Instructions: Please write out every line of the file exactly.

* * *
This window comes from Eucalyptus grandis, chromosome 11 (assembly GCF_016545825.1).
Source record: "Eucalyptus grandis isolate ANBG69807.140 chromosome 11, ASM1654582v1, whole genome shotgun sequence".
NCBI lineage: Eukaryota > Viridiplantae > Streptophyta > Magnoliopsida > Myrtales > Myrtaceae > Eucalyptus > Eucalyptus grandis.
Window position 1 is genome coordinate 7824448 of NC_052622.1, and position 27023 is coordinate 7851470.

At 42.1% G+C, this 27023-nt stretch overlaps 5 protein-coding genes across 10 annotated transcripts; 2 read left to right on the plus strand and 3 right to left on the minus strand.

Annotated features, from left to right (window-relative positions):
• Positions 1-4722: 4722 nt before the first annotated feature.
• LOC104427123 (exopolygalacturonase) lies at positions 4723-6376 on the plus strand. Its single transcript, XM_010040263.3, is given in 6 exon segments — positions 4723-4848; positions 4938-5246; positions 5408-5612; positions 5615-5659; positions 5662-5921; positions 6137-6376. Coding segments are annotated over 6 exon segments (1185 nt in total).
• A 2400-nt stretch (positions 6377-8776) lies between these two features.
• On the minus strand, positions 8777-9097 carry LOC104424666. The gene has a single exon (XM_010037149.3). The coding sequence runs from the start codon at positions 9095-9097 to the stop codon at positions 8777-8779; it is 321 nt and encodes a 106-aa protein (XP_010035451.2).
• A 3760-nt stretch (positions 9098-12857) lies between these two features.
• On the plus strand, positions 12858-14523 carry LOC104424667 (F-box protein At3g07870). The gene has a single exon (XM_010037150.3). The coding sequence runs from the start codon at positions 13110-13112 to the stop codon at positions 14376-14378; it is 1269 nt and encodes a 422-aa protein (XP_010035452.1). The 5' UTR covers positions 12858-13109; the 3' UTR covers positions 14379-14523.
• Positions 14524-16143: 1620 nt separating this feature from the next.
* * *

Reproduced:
This window comes from Eucalyptus grandis, chromosome 11 (assembly GCF_016545825.1).
Source record: "Eucalyptus grandis isolate ANBG69807.140 chromosome 11, ASM1654582v1, whole genome shotgun sequence".
NCBI lineage: Eukaryota > Viridiplantae > Streptophyta > Magnoliopsida > Myrtales > Myrtaceae > Eucalyptus > Eucalyptus grandis.
Window position 1 is genome coordinate 7824448 of NC_052622.1, and position 27023 is coordinate 7851470.

At 42.1% G+C, this 27023-nt stretch overlaps 5 protein-coding genes across 10 annotated transcripts; 2 read left to right on the plus strand and 3 right to left on the minus strand.

Annotated features, from left to right (window-relative positions):
• Positions 1-4722: 4722 nt before the first annotated feature.
• LOC104427123 (exopolygalacturonase) lies at positions 4723-6376 on the plus strand. Its single transcript, XM_010040263.3, is given in 6 exon segments — positions 4723-4848; positions 4938-5246; positions 5408-5612; positions 5615-5659; positions 5662-5921; positions 6137-6376. Coding segments are annotated over 6 exon segments (1185 nt in total).
• A 2400-nt stretch (positions 6377-8776) lies between these two features.
• On the minus strand, positions 8777-9097 carry LOC104424666. The gene has a single exon (XM_010037149.3). The coding sequence runs from the start codon at positions 9095-9097 to the stop codon at positions 8777-8779; it is 321 nt and encodes a 106-aa protein (XP_010035451.2).
• A 3760-nt stretch (positions 9098-12857) lies between these two features.
• On the plus strand, positions 12858-14523 carry LOC104424667 (F-box protein At3g07870). The gene has a single exon (XM_010037150.3). The coding sequence runs from the start codon at positions 13110-13112 to the stop codon at positions 14376-14378; it is 1269 nt and encodes a 422-aa protein (XP_010035452.1). The 5' UTR covers positions 12858-13109; the 3' UTR covers positions 14379-14523.
• Positions 14524-16143: 1620 nt separating this feature from the next.